WFIRST can use this same light-bending phenomenon to study planets beyond our solar system, known as exoplanets. In a process called microlensing, a foreground star in our galaxy acts as the lens. When its motion randomly aligns with a distant background star, the lens magnifies, brightens and distorts the background star. WFIRST's microlensing survey will monitor 100 million stars for hundreds of days and is expected to find about 2,500 planets, well targeted at rocky planets in and beyond the region where liquid water may exist.

These results will make WFIRST an ideal companion to missions like NASA's Kepler and the upcoming Transiting Exoplanet Survey Satellite (TESS), which are designed to study larger planets orbiting closer to their host stars. Together, discoveries from these three missions will help complete the census of planets beyond our solar system. The combined data will also overlap in a critical area known as the habitable zone, the orbiting distance from a host star that would permit a planet's surface to harbor liquid water — and potentially life.

By pioneering an array of innovative technologies, WFIRST will serve as a multipurpose mission, formulating a big picture of the universe and helping us answer some of the most profound questions in astrophysics, such as how the universe evolved into what we see today, its ultimate fate and whether we are alone. 

This video is public domain and along with other supporting visualizations can be downloaded from the Scientific Visualization Studio at: http://svs.gsfc.nasa.gov/2238

Credit: NASA's Goddard Space Flight Center/Scott Wiessinger

https://www.youtube.com/watch?v=Nu4DsKlKKMQ?t=001

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Re: Wide Field Infrared Survey Telescope (WFIRST)
« Reply #146 on: 12/29/2017 04:31 AM »
Why is a coronograph such an expensive instrument here?  They've been used for decades.  I would have thought that it was a pretty proven technology.
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Offline Exastro

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Re: Wide Field Infrared Survey Telescope (WFIRST)
« Reply #147 on: 12/29/2017 04:42 AM »

Quote
Why is a coronograph such an expensive instrument here?  They've been used for decades.  I would have thought that it was a pretty proven technology.

Coronagraphs are simple in principle, but if you're looking for high performance (strong suppression of light from an on-axis source combined with small loss of angular resolution, typically) then you're looking at extremely precise and therefore very expensive optics.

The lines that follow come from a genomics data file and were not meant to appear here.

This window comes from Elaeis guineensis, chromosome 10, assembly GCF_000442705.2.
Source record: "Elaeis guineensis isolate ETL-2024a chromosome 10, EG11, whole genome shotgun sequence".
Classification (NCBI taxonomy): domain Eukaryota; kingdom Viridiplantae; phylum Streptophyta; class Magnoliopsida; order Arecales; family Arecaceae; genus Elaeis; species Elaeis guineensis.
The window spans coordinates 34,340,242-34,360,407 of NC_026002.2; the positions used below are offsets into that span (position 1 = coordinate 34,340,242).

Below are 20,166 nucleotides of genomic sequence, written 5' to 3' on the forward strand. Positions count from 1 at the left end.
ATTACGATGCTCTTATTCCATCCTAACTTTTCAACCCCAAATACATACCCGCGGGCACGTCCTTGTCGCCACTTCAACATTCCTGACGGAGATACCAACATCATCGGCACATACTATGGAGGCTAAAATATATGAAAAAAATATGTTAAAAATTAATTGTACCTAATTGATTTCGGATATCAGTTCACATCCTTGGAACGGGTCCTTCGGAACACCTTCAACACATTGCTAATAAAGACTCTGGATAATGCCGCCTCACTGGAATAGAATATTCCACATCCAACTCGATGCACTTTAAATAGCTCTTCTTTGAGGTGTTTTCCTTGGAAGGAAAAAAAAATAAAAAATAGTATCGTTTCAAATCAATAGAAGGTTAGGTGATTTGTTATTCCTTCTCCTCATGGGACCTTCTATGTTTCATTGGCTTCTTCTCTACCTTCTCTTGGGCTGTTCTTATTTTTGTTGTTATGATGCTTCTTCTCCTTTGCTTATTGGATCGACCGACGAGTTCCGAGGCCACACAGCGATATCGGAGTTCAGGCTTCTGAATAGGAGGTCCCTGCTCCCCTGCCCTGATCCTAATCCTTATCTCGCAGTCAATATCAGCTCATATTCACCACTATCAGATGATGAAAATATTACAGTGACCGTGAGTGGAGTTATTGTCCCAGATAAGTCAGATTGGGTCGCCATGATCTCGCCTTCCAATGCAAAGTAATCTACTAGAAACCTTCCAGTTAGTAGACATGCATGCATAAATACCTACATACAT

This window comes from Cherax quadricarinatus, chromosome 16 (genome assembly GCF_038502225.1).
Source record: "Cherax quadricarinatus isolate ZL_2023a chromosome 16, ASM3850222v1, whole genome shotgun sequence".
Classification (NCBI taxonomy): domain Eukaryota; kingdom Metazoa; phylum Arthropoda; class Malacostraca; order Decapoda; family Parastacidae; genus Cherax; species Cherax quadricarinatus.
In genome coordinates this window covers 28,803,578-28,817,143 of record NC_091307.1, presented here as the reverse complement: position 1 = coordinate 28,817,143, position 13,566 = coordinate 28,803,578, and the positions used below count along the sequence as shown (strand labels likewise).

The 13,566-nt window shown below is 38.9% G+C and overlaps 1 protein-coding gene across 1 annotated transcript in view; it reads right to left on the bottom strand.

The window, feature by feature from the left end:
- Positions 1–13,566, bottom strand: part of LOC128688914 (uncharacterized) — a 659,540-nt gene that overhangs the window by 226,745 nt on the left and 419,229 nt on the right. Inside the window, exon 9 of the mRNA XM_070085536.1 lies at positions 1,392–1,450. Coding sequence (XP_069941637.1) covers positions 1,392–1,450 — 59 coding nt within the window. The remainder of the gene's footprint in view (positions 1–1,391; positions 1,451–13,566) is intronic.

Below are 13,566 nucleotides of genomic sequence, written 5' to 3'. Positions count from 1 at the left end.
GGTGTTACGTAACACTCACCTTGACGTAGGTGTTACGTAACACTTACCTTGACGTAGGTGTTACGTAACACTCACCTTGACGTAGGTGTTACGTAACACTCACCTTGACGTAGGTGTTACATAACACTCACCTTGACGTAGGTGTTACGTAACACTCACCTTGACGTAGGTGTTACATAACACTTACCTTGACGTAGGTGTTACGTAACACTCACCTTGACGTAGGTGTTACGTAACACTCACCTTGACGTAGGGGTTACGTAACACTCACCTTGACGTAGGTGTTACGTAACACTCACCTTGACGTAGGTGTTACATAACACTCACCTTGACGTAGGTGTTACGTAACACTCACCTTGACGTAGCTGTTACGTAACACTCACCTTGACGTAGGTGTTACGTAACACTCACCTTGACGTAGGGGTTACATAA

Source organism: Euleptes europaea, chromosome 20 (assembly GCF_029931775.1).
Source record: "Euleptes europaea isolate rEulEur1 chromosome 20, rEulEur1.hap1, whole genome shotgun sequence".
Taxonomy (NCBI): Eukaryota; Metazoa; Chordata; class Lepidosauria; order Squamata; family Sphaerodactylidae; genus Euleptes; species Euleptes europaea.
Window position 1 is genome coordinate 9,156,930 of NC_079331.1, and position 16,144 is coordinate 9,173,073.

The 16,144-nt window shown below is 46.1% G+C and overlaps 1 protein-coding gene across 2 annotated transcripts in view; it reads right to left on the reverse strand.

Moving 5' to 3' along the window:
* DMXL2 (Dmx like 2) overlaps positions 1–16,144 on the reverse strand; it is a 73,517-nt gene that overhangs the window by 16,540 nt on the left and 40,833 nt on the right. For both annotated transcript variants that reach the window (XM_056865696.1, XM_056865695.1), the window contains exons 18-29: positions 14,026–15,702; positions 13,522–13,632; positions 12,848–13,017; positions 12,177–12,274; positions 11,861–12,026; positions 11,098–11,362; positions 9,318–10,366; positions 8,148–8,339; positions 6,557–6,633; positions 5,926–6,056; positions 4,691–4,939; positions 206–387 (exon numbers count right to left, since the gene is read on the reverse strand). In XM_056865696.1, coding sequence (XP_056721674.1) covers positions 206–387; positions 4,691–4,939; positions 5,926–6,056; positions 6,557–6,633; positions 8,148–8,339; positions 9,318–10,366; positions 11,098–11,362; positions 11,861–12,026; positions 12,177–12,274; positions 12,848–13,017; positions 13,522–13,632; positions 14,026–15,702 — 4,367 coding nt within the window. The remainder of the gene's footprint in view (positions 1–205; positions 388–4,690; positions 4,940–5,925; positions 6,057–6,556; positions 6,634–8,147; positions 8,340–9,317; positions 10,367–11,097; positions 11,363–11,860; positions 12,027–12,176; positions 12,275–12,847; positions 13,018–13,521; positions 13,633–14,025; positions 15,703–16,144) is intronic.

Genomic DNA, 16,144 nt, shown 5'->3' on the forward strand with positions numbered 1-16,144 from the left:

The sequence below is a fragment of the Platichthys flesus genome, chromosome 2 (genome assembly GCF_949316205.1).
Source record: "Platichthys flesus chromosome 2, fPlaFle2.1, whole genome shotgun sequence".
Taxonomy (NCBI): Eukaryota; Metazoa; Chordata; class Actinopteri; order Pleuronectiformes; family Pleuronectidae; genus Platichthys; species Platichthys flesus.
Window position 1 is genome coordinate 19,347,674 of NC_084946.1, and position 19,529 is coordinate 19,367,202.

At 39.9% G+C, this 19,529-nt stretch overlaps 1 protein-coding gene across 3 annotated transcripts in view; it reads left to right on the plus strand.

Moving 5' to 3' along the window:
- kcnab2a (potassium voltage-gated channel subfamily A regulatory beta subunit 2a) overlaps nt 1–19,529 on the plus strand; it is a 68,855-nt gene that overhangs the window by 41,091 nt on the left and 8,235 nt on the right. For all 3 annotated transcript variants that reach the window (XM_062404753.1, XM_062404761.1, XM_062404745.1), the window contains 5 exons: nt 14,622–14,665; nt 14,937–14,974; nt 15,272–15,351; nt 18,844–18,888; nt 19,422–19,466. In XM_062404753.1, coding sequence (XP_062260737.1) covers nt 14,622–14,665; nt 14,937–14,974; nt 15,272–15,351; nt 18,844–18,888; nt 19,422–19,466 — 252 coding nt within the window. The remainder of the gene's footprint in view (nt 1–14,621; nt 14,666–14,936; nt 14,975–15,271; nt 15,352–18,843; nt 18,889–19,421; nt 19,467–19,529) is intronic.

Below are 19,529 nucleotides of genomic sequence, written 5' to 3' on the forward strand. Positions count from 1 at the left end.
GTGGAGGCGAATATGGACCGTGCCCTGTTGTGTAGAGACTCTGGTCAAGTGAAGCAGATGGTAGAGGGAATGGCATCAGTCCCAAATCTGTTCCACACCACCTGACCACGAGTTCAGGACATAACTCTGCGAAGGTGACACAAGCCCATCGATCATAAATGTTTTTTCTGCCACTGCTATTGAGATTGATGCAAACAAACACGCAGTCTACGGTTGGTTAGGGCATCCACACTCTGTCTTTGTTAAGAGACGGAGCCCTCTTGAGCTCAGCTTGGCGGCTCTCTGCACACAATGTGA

It's analogous to the reason Hubble was so expensive despite being fundamentally similar to a $250 Celestron.

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Re: Wide Field Infrared Survey Telescope (WFIRST)
« Reply #148 on: 01/08/2018 08:16 PM »
Helping out the budget?

Quote
Jeff Foust
@jeff_foust
Hertz: in discussions with five potential international partners for WFIRST. #AAS231

https://mobile.twitter.com/jeff_foust/status/950450326544449546

Offline Star One

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Re: Wide Field Infrared Survey Telescope (WFIRST)
« Reply #149 on: 01/09/2018 04:31 PM »
Related to the above here’s the SN article.

NASA plans to have WFIRST reviews complete by April

Quote
NATIONAL HARBOR, Md. — NASA hopes to have a major astronomy mission back on track by April after completing efforts to reduce its cost, an agency official said Jan. 8.

Speaking at a meeting of astronomers prior to the start of the 231st Meeting of the American Astronomical Society here, Paul Hertz, director of NASA’s astrophysics division, said the agency plans to hold a key review for the Wide-Field Infrared Survey Telescope (WFIRST), known as Key Decision Point B, by April.

Quote
The biggest changes to WFIRST to lower its cost involve one of its instruments, a coronagraph. That instrument is designed to precisely block light from individual stars, allowing observations of planets or dust disks orbiting them.

That instrument, he said, will now be considered a technology demonstration, and its cost will be shared with the agency’s Space Technology Mission Directorate. “Their contribution, and international contributions, do not count against the $3.2 billion,” he said.

Quote
The mission is also planning reductions for WFIRST’s other main instrument, a wide-field instrument. Hertz said the instrument will have fewer operating modes and relaxed detector requirements, and some capabilities will be provided by unannounced international partners.